Published Mar. 31, 2018
The faces of the Pistons franchise since it moved to Detroit in 1957 have been an eclectic group of men.
The early days of Cobo Arena housed David DeBusschere, the pride of old Detroit Austin High and the University of Detroit, an east side kid who was tabbed, at the tender age of 24, to become player-coach of the Pistons at a time when the franchise was slapstick.
DeBusschere was traded to the Knicks in 1968-69. The Pistons got rooked.
The end of the ’60s and the early-’70s was Dave Bing’s time in Detroit. Bing was joined by Bob Lanier to form a potent inside-outside tandem.
Bing and Lanier were traded in separate deals. The Pistons got rooked.
Isiah Thomas, the cherubic, smiling assassin, took over the town starting in 1981. Isiah won two championships and—surprise—he wasn’t traded.
Chauncey Billups, Rip Hamilton and Ben Wallace were a sort of three-headed monster that embodied the “Goin’ to Work” Pistons teams in the mid-2000s. One championship won, another so tantalizingly close.
All three were either traded or left via free agency. The Pistons got rooked.
Wait, what about Grant Hill?
An era of teal, irrelevance
Hill is the Pistons star that gets lost in the shuffle when the franchise greats are discussed. It’s not his fault.
Hill is going into the Naismith Basketball Hall of Fame, it was announced today. He’s part of a class that includes fellow players Steve Nash, Maurice Cheeks and Ray Allen.
Pistons GM Billy McKinney openly wept at the 1994 NBA Draft when it became apparent that Hill, out of Duke, would fall to the Pistons, who had the no. 3 overall pick. After Dallas drafted Jason Kidd no. 2, McKinney couldn’t contain himself and let loose with tears of joy.
But the Pistons were never winners when Hill donned the hideous teal jersey between 1994-2000. Again, not his fault.
McKinney was an offender, as were other front office men who paraded through town. The Pistons could never quite cobble together a unit around Hill that could swim in the deep end of the NBA pool.
There were a few playoff appearances but they were all cameos. A bunch of coaches came and went as well; Don Chaney, Doug Collins, Alvin Gentry and George Irvine all took their turn.
Through it all, Grant Hill scored his 20 points, grabbed his seven rebounds and dished out his six assists. He was an unspectacular but consistent Piston. He lacked the personality and drama of Isiah. Hill was the Pistons’ face but he was never, truly, the superstar that put the Pistons on his back. He didn’t drain big time shots. Partly because there weren’t a lot of big shots that needed to be drained.
Grant Hill was a Pistons star at a time of transition for the franchise. His career in Auburn Hills was nestled between Thomas’, who retired the summer before Hill made his NBA debut, and that of the 2004 champions, who were constructed by former Hill teammate Joe Dumars.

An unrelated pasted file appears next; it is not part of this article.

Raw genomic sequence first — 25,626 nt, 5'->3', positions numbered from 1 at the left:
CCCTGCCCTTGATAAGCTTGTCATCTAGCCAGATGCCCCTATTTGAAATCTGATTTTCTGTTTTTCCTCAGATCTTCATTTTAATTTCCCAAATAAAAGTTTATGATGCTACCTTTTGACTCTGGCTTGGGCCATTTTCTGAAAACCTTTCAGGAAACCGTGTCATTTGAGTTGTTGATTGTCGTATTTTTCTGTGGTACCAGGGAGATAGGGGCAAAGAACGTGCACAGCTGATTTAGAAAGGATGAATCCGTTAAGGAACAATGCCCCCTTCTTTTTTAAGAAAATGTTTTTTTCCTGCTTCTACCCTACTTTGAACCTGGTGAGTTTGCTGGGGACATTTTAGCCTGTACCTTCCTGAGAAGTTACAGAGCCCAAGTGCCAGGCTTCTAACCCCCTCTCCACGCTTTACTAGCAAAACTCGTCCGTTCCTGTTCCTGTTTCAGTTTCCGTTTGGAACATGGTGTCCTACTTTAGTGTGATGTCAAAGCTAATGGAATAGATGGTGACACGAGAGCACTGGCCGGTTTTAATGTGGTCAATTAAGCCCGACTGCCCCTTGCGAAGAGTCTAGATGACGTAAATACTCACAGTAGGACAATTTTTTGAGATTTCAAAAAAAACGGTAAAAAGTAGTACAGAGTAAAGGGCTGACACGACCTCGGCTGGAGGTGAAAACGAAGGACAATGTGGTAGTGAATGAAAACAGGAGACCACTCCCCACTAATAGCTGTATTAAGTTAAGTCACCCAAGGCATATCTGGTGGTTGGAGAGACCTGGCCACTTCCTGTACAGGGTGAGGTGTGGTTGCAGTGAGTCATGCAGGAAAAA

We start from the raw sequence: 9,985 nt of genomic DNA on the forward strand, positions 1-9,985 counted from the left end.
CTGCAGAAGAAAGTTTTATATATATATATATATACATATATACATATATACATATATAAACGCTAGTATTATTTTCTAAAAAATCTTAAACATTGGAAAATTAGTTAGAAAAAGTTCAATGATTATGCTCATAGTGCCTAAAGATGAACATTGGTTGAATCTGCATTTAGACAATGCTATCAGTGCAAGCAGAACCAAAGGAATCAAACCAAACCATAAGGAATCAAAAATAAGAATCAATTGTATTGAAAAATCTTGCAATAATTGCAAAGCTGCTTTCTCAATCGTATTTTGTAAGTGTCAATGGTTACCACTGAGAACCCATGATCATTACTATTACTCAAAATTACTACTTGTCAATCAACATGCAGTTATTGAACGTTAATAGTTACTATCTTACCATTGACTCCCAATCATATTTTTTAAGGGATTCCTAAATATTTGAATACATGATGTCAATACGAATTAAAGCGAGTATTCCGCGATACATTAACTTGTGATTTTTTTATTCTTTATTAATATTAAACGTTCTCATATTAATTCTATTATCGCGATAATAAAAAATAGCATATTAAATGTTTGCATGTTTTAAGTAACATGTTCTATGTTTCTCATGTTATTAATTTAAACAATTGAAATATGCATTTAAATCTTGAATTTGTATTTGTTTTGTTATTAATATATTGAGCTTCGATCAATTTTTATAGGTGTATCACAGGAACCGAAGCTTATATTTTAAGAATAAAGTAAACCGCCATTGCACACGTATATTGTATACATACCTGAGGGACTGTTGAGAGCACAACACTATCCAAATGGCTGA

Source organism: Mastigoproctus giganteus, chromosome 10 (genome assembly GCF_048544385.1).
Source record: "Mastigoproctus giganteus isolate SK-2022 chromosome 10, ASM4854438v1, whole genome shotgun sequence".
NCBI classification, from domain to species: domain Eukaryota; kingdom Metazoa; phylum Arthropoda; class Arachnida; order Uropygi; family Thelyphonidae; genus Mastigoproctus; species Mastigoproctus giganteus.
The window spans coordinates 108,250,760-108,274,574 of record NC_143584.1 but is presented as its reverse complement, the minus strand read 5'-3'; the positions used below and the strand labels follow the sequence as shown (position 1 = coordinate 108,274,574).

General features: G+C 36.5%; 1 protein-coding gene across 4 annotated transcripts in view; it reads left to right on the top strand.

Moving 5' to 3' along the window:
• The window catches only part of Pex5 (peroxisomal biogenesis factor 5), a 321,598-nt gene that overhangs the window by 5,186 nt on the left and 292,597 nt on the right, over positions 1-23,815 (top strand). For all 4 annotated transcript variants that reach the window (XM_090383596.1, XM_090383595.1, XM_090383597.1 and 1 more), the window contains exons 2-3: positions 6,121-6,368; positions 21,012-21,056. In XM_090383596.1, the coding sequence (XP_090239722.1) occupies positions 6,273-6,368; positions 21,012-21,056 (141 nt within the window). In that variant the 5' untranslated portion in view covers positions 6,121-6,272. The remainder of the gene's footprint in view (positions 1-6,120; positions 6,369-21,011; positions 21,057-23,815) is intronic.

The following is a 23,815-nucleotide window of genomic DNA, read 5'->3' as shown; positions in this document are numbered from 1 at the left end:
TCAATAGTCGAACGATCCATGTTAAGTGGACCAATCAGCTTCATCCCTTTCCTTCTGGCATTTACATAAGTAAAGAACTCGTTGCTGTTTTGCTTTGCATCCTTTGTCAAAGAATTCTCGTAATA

Suddenly, injury-prone in Orlando
It was Hill who indirectly brought championship caliber players to the Pistons. Hill, like so many star Pistons of the past, was traded from Detroit.
Dumars, still a newbie to the NBA executive scene, traded Hill to the Orlando Magic in the summer of 2000 for guard Chucky Atkins and Wallace. The Pistons looked like they were getting rooked again.
But Hill, who only missed 21 games in his six years in Detroit, suddenly became injury prone while employed by the Magic.
A severely damaged ankle limited Hill to merely 47 games in his first four seasons in Orlando.
Meanwhile, Dumars kept adding pieces to Wallace and the result was a championship in 2004. Perhaps fittingly, that was the season that Hill missed entirely with the Magic.
Hill was never revered in Detroit. The team’s ails didn’t help, but for whatever reason, fans never fully bought into him. Maybe he was too consistent; too smooth. One of his nicknames as a player was Mr. Nice. That wasn’t very championship-like in a tough, blue collar town like Detroit, where so many champions in various sports have been the piss and vinegar types.
But just when you thought you had heard the last of Grant Hill, he became resurrected in the desert.
Grant Hill, redux in Phoenix
Hill signed with the Phoenix Suns as a free agent in 2007. He was healthy, finally. He wasn’t any longer the same player he was in Detroit, but he was durable and consistent, that ancient word. A typical night for Mr. Nice was 13 points, five rebounds and a couple assists. He was in his mid-30s and his role was mentor on Suns teams that were winning 50 games.
So Hill went from number three overall pick to a career nearly ended by injuries, to a second coming as a league elder.
It was, in Hill’s word, “weird.”
He spoke Friday on the impending Hall of Fame announcement.
“It was not one of those goals when you’re young that you shoot for, but as you retire and reflect – and just for me personally having a weird career, from college, the NBA, the injuries and coming back. It’s a really, really special recognition,” Hill said.
The Pistons weren’t winners when Grant Hill played for them, but it wasn’t for lack of anything on his part. Ironically, it took the team trading Hill to start building the championship team that the Pistons couldn’t muster when he was in Detroit.
Hill was the face of the Pistons at a time when the team went rogue with teal jerseys and lost its way. His no. 33 isn’t in the rafters at Little Caesars Arena and never will be.
It’s not his fault.